We also have a common Internet file system (CIFS) (Windows), which requires a credential that grants access to any server on our private network. File storage can only be accessed by SoftLayer servers.

Object Storage

Object storage is a standalone storage entity with its own representational state transfer (REST) API that grants applications (not operating systems) access to the files stored there. Located on a public network, servers in any of our data centers can directly access files stored there. Object storage is different in the way those files are stored as well. In object storage there is not a directory structure, but instead metadata tags are used to categorize and search for files. In conjunction with a content delivery network (CDN), you can quickly serve files to your users or to a mobile device in close proximity.

With pay-as-you-go pricing, you don’t have to worry about running out of space. We only charge based on the greatest usage in any given day. That means you can get started right now for free!

Which storage solution is best for your project?

If you are still confused about which network storage option you should build your applications around, take this eight-question quiz to find out if object, file or block storage will work best for you:


August 1, 2013

The "Unified Field Theory" of Storage

This guest blog was contributed by William Rocca of OS NEXUS. OS NEXUS makes the Quantastor Software Defined Storage platform designed to tackle the storage challenges facing cloud computing, Big Data and high performance applications.

Over the last decade, the creation and popularization of SAN/NAS systems simplified the management of storage into a single appliance so businesses could efficiently share, secure and manage data centrally. Fast forward about 10 years in storage innovation, and we're now rapidly changing from a world of proprietary hardware sold by big-iron vendors to open-source, scale-out storage technologies from software-only vendors that make use of commodity off-the-shelf hardware. Some of the new technologies are derivatives of traditional SAN/NAS with better scalability while others are completely new. Object storage technologies such as OpenStack SWIFT have created a foundation for whole new types of applications, and big data technologies like MongoDB, Riak and Hadoop go even further to blur the lines between storage and compute. These innovations provide a means for developing next-generation applications that can collect and analyze mountains of data. This is the exciting frontier of open storage today.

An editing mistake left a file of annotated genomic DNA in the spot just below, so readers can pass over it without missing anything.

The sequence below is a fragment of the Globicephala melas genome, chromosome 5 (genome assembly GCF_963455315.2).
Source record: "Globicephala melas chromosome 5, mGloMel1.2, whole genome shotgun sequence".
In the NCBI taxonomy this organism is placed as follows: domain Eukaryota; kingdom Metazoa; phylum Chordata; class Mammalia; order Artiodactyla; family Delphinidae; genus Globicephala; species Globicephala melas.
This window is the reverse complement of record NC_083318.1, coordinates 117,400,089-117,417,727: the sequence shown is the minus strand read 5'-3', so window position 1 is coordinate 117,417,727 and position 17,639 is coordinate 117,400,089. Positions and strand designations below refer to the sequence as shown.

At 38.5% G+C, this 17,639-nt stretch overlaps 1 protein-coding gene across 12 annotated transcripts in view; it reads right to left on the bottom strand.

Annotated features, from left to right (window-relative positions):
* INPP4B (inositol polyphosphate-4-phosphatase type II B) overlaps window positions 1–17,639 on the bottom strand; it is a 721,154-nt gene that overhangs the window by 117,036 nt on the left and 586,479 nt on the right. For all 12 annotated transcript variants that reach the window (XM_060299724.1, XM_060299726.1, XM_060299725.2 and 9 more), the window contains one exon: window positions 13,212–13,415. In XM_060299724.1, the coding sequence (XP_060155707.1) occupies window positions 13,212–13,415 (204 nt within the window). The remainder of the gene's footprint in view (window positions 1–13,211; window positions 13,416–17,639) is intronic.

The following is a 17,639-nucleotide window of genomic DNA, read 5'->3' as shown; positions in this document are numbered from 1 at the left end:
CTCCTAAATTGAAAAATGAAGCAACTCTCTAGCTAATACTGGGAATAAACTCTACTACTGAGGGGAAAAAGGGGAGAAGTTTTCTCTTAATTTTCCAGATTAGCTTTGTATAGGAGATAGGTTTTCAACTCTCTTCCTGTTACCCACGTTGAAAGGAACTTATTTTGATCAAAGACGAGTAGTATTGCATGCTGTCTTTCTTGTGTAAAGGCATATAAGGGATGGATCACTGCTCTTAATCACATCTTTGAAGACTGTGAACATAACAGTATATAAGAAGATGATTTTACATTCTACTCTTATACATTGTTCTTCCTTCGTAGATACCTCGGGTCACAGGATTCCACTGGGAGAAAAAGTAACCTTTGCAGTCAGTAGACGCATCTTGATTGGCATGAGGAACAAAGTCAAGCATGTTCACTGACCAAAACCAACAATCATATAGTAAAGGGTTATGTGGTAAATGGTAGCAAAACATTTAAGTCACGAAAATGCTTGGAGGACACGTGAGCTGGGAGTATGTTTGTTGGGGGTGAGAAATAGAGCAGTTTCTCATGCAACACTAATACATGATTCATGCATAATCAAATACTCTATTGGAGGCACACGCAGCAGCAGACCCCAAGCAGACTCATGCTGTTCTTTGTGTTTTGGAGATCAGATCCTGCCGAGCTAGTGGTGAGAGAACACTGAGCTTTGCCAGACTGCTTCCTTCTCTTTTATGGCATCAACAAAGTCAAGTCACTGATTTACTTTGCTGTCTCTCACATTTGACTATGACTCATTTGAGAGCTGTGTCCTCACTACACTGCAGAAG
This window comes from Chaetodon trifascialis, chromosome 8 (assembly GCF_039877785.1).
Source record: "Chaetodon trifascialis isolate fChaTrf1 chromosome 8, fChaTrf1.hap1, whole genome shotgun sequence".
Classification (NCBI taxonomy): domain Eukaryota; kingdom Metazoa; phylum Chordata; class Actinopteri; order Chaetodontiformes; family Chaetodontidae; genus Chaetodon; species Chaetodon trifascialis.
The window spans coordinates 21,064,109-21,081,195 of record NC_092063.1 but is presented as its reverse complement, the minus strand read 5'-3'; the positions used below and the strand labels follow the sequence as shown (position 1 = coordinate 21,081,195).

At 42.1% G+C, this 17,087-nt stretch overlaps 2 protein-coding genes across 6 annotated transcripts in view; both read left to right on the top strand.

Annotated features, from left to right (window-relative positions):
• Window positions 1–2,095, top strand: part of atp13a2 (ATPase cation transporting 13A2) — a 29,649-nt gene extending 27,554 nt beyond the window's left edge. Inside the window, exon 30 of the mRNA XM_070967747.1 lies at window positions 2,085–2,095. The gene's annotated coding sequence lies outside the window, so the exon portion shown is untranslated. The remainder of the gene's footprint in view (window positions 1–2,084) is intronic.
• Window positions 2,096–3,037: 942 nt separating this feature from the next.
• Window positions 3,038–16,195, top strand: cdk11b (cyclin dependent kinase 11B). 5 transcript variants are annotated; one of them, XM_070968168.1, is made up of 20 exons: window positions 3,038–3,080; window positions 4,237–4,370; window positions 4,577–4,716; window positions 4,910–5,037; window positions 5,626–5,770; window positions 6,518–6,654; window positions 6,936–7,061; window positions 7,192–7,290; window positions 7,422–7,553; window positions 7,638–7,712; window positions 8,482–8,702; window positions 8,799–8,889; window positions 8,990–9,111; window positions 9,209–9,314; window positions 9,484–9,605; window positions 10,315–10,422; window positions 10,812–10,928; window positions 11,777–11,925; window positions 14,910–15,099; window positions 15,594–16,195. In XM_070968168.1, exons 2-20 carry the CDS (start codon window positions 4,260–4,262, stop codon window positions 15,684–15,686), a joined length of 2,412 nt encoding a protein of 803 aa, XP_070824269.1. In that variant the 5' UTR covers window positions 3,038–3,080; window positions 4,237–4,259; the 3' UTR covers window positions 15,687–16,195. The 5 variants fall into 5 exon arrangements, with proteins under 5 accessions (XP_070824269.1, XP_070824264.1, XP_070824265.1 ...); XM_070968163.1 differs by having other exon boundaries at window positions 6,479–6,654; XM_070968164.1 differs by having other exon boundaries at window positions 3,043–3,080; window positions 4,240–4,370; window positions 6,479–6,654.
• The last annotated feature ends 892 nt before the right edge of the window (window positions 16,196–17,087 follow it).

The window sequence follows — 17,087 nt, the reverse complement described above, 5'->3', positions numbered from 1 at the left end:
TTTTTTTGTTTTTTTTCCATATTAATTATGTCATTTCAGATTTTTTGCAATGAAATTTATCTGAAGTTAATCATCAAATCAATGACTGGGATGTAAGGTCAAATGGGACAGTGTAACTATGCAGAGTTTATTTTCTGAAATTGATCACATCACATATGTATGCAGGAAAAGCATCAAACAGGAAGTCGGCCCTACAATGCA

This frontier looks a lot like the "Wild West." With ad-hoc solutions that have great utility but are complex to setup and maintain, many users are effectively solving one-off problems, but these solutions are often narrowly defined and specifically designed for a particular application. The question everyone starts asking is, "Can't we just evolve to having one protocol ... one technology that unites them all?"